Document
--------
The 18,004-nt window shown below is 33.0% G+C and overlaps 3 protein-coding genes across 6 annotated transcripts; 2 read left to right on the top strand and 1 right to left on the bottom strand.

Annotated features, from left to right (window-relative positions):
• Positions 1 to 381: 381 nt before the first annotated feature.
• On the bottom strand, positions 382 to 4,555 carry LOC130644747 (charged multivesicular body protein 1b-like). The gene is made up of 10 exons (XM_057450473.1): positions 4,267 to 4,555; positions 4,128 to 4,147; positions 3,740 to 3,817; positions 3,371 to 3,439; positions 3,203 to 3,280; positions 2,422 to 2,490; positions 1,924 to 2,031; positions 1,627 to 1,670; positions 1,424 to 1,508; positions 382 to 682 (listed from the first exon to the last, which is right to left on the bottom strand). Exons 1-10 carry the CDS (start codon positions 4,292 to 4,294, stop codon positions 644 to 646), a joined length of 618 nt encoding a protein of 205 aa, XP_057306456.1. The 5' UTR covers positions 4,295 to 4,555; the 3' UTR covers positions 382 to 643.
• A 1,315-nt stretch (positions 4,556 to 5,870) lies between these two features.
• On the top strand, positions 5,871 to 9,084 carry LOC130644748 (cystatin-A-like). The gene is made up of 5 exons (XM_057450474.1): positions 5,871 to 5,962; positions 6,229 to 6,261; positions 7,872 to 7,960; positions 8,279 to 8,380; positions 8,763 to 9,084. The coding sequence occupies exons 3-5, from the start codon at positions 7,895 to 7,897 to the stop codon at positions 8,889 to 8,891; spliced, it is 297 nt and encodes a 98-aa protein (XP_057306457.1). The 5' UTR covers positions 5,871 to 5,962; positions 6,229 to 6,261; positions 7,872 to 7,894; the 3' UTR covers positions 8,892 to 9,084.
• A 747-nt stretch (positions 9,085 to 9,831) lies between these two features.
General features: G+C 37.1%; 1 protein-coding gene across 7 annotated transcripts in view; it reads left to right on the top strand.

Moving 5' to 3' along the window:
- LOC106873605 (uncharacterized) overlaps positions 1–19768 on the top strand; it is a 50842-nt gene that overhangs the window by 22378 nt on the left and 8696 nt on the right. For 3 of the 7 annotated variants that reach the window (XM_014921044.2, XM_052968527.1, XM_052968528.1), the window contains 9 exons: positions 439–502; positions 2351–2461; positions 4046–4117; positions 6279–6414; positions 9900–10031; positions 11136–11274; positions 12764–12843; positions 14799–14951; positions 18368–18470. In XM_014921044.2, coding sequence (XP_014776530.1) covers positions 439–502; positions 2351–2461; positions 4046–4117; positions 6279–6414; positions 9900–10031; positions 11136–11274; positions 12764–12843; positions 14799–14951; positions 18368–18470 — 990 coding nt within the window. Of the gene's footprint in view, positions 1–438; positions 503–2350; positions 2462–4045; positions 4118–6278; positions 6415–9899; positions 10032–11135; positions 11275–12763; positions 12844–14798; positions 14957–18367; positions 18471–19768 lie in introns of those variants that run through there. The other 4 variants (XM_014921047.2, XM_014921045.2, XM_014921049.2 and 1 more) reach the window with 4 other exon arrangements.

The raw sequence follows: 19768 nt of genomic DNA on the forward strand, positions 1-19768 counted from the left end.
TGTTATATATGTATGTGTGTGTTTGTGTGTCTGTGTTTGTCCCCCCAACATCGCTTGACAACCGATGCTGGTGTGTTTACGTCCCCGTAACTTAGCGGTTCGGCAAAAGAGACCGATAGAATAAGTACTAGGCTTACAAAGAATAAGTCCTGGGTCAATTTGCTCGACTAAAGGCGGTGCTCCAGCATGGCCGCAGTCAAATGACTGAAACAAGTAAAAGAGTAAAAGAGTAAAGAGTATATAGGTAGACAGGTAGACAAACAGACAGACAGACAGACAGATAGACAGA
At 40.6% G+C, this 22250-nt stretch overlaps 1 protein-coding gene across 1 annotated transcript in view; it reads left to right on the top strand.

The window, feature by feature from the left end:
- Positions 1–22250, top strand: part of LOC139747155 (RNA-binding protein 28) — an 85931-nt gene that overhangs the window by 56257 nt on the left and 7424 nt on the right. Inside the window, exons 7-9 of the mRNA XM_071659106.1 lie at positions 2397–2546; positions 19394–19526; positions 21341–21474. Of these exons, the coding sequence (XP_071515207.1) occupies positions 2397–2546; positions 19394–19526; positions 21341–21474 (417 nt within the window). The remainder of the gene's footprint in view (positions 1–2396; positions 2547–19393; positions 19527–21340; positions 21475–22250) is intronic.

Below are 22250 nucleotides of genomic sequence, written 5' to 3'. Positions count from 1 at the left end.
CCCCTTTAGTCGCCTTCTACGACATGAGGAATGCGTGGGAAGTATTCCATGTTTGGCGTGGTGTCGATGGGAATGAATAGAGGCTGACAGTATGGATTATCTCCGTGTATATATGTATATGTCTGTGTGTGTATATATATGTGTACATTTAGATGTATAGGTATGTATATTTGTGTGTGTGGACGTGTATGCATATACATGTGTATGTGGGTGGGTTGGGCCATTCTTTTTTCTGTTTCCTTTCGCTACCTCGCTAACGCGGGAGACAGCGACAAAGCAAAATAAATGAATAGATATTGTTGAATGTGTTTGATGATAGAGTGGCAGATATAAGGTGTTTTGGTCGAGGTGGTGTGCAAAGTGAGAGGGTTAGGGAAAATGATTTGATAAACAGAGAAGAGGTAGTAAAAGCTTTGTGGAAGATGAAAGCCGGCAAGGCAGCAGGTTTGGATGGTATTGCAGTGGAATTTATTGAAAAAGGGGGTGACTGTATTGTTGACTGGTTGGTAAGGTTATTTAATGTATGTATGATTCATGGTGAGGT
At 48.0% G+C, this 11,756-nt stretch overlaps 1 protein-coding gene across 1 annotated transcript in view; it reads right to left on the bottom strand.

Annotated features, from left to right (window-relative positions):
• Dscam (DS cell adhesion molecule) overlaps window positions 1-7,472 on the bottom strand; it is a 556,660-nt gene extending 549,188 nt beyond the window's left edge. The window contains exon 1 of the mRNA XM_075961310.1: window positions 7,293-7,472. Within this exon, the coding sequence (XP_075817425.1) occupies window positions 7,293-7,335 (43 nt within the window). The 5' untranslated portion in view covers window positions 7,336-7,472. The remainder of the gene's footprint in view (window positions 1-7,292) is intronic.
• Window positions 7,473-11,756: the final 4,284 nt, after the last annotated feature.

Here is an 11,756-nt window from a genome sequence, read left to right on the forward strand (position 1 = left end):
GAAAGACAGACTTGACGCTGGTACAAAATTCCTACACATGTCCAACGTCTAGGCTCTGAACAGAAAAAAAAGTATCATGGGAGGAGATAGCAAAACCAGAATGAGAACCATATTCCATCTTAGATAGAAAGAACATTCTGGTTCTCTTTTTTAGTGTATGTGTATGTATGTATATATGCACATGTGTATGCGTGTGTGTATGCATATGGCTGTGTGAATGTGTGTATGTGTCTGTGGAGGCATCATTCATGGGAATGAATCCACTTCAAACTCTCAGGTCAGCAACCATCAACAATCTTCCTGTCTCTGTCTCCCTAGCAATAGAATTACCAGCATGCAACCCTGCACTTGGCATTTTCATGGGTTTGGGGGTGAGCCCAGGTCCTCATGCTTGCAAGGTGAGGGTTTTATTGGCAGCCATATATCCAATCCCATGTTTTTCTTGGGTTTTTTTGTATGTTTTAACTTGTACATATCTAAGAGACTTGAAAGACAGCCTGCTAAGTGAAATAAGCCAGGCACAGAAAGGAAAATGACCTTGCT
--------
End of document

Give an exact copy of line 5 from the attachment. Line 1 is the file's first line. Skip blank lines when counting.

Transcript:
• A 1,315-nt stretch (positions 4,556 to 5,870) lies between these two features.